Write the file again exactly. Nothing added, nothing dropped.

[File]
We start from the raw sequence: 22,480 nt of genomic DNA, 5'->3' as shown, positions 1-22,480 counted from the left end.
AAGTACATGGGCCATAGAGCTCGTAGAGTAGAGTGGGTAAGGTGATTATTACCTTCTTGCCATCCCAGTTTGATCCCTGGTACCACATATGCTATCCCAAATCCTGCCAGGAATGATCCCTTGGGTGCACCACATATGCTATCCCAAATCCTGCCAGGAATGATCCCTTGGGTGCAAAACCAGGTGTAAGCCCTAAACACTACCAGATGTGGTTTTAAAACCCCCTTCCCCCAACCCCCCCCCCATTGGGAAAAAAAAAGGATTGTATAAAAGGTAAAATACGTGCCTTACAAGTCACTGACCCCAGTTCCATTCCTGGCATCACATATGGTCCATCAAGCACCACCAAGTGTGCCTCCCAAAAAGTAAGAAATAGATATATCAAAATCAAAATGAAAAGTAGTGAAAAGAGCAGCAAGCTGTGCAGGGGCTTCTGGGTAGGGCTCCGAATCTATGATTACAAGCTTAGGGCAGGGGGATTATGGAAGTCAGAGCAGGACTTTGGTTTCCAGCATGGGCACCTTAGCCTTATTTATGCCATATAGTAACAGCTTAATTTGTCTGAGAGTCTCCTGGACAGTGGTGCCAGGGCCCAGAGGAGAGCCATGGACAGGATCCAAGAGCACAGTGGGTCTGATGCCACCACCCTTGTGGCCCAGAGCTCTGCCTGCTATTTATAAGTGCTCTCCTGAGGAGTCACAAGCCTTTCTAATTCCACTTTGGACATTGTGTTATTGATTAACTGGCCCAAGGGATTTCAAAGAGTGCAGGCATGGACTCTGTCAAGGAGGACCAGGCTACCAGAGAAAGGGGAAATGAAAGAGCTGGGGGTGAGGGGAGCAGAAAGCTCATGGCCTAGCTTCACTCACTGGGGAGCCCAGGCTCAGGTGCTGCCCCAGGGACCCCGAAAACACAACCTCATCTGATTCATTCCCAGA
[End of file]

We start from the raw sequence: 22,480 nt of genomic DNA, 5'->3' as shown, positions 1-22,480 counted from the left end.
AAGTACATGGGCCATAGAGCTCGTAGAGTAGAGTGGGTAAGGTGATTATTACCTTCTTGCCATCCCAGTTTGATCCCTGGTACCACATATGCTATCCCAAATCCTGCCAGGAATGATCCCTTGGGTGCACCACATATGCTATCCCAAATCCTGCCAGGAATGATCCCTTGGGTGCAAAACCAGGTGTAAGCCCTAAACACTACCAGATGTGGTTTTAAAACCCCCTTCCCCCAACCCCCCCCCCATTGGGAAAAAAAAAGGATTGTATAAAAGGTAAAATACGTGCCTTACAAGTCACTGACCCCAGTTCCATTCCTGGCATCACATATGGTCCATCAAGCACCACCAAGTGTGCCTCCCAAAAAGTAAGAAATAGATATATCAAAATCAAAATGAAAAGTAGTGAAAAGAGCAGCAAGCTGTGCAGGGGCTTCTGGGTAGGGCTCCGAATCTATGATTACAAGCTTAGGGCAGGGGGATTATGGAAGTCAGAGCAGGACTTTGGTTTCCAGCATGGGCACCTTAGCCTTATTTATGCCATATAGTAACAGCTTAATTTGTCTGAGAGTCTCCTGGACAGTGGTGCCAGGGCCCAGAGGAGAGCCATGGACAGGATCCAAGAGCACAGTGGGTCTGATGCCACCACCCTTGTGGCCCAGAGCTCTGCCTGCTATTTATAAGTGCTCTCCTGAGGAGTCACAAGCCTTTCTAATTCCACTTTGGACATTGTGTTATTGATTAACTGGCCCAAGGGATTTCAAAGAGTGCAGGCATGGACTCTGTCAAGGAGGACCAGGCTACCAGAGAAAGGGGAAATGAAAGAGCTGGGGGTGAGGGGAGCAGAAAGCTCATGGCCTAGCTTCACTCACTGGGGAGCCCAGGCTCAGGTGCTGCCCCAGGGACCCCGAAAACACAACCTCATCTGATTCATTCCCAGA